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Indie Roundup | Nine New Tracks To Choose This Tuesday

Check out new tracks from Niggght, Wild Mercury, The Sh-Booms and more.

Niggght bringgg it, Wild Mercury find it, The Sh-Booms hear it, Blaenavon relive it, Charlotte Cornfield replays it and more in today’s Roundup. Life could be a dream, sweetheart.

1 At this point, there are almost as many musical sub-genres as there are bands. And every day seems to add a new one to the list. The latest entry: Electronic doom-blues, the self-described style of Montreal duo Niggght, who may or may not need to clean out their computer keyboard. At any rate, unlike plenty of artists who make up a genre to make themselves sound more unique, Niggght have actually come up with a pretty accurate summation of their sluggish, subterranean and superbly sleazy sound. Hear and see for yourself with the video for their new song Leaving Here, a preview of their Violent Delicacy EP due in March. SAYS THE PRESS RELEASE: “Formed two Christmas ago in Montréal, NIGGGHT is a slow-moving, two-headed beast driven by the dark rumbling of Double D’s machines and topped by the crossroads-worthy riffs and sleazy vocals of Vincent Houde (also of Dopethrone). Their debut EP Violent Delicacy is not a record you can or want to pigeonhole. It’s not organic not electronic, but one thing we know for sure: it is perfectly orchestrated evil.” Damn straight:

2 Love is where you find it. Some find it online. Others find it at the nightclub. Still others find it at work, on holiday or through friends and family. The women of Montreal trio Wild Mercury — or at least the heroine of their new two-fisted blues-rocker Dealer — found it in a more interesting and unusual place. SAYS THE PRESS RELEASE:Dealer is a sarcastic story that we play in a soulful manner. The hypothetical romance between a woman and her drug dealer made for an interesting canvas to explore dependency – not just by pointing out its self-destructive tendency, but also with its creative and dramatic aspects. Dealer portrays a woman with a fire within herself to find the greatest path. Like her, we may be over thirty with serious life schedules and serious jobs, but sometimes we let loose in the sounds.” Might as well face it, you’re addicted to love:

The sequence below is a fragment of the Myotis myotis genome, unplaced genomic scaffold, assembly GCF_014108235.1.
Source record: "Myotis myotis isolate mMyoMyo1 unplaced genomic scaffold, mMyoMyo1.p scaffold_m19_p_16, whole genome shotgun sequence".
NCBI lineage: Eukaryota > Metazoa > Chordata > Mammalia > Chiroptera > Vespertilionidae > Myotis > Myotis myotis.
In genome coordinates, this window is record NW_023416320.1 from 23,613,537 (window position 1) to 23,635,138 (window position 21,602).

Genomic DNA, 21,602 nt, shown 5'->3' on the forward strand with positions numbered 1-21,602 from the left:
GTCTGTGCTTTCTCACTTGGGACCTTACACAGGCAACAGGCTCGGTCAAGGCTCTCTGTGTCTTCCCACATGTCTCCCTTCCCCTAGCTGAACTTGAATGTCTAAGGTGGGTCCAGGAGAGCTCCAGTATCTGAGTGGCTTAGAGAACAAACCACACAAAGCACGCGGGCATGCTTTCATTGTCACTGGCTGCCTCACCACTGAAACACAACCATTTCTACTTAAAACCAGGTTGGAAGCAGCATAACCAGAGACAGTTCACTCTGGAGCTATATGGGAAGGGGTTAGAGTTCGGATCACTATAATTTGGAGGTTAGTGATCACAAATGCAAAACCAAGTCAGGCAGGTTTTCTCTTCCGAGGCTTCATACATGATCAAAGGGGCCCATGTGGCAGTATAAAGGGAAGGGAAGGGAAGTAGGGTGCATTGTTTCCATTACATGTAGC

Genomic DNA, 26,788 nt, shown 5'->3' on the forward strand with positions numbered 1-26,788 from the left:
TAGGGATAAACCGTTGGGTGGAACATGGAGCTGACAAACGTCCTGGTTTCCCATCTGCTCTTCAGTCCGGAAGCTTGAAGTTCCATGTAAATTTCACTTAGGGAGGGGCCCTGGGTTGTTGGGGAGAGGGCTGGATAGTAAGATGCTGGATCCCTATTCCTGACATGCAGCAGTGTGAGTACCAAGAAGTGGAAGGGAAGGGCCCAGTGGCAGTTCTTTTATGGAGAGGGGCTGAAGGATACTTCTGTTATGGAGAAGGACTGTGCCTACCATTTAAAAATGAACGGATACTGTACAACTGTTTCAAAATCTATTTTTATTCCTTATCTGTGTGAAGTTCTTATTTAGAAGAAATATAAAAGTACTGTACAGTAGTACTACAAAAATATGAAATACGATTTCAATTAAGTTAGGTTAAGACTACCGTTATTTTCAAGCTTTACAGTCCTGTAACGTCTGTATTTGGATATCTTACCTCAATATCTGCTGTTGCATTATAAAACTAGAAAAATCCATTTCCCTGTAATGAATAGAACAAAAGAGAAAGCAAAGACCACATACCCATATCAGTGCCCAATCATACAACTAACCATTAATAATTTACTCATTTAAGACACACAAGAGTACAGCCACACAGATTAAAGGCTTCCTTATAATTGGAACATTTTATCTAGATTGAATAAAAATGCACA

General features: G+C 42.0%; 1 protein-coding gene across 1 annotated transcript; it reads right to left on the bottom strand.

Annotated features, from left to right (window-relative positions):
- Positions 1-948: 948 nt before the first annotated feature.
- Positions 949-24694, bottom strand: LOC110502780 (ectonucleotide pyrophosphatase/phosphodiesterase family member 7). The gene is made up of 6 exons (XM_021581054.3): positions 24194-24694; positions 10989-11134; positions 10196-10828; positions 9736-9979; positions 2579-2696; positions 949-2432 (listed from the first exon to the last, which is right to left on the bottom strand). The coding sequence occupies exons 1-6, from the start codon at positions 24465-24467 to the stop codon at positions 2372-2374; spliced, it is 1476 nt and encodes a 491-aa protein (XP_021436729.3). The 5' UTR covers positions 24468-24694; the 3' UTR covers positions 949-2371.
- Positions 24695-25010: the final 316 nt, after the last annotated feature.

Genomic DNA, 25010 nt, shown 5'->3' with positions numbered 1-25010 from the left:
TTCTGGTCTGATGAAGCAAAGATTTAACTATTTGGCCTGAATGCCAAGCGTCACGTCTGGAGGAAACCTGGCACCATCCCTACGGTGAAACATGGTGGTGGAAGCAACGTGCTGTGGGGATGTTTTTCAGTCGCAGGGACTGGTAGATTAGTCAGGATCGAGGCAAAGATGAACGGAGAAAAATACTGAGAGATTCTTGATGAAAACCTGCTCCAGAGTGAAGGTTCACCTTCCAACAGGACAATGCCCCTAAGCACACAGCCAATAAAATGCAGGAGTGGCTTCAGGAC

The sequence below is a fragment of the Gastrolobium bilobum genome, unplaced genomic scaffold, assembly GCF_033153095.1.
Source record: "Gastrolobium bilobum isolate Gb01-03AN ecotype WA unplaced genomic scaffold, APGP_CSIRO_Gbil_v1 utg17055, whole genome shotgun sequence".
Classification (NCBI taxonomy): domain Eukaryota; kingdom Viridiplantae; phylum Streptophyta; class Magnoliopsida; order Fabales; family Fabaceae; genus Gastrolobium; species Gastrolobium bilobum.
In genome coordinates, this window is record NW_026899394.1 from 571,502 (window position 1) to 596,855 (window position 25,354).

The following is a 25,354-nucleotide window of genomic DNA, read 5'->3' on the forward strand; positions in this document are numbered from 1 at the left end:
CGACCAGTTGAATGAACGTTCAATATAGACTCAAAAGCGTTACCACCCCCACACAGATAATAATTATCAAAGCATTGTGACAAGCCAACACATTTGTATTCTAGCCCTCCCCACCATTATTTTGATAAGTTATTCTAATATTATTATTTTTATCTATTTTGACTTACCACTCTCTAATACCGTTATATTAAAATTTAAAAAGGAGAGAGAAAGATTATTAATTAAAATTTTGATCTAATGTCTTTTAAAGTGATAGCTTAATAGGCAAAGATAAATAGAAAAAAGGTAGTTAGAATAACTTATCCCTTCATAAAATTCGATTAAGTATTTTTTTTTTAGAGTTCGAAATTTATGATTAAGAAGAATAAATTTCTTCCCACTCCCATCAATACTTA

3 Florida doesn’t seem like it would be a hotbed for soul music. But Orlando outfit The Sh-Booms are here to defy your expectations. Or perhaps live up to them — if you were hoping to hear a slice of old-school soul laced with big vocals, brassy horns, and some garage-style power. You’ll get all of that and more from the new single and video for Audible, a preview of their debut disc The Blurred Odyssey, due in March. And if singer Brenda Radney seems familiar, it might be because you heard her on Justin Timberlake’s album The 20/20 Experience, Pt. 2. SAYS THE PRESS RELEASE: “Although a soul band through and through, the grease and bite they’ve been picking up in the years leading up to this big step out have been forged in the bad company of punk and garage bands. From that underground now rises a new hurricane of big orchestration, maximum stomp and fresh intent. It’s a little ache and a lot of party all wrapped up in a wrecking ball.” Get ready:

4 Blaenavon frontman Ben Gregory has not had the greatest year. As he recently disclosed in a frank open letter to fans, the singer-guitarist had a stress-induced breakdown in 2017, which left him hospitalized for a month and unable to perform for much of the following year. But now he and his bandmates are back in action with a new single and video — the caustic and cathartic Catatonic Skinbag, at least partially inspired by his personal struggle — and the album Everything That Makes You Happy, due later this year. And if the gritty intensity of the song is anything to go by, the album should be a corker. SAYS THE PRESS RELEASE: “The song is about isolation. Cutting oneself off from the world to engage in fruitless sensual pleasures and pretending everything is OK. Watching fucking Netflix and drinking a bottle of wine when you should probably instead be in therapy. But there’s a way out. Art, friendship, love. You don’t have to be a catatonic skinbag. Lol.” Hi-ho, silver lining: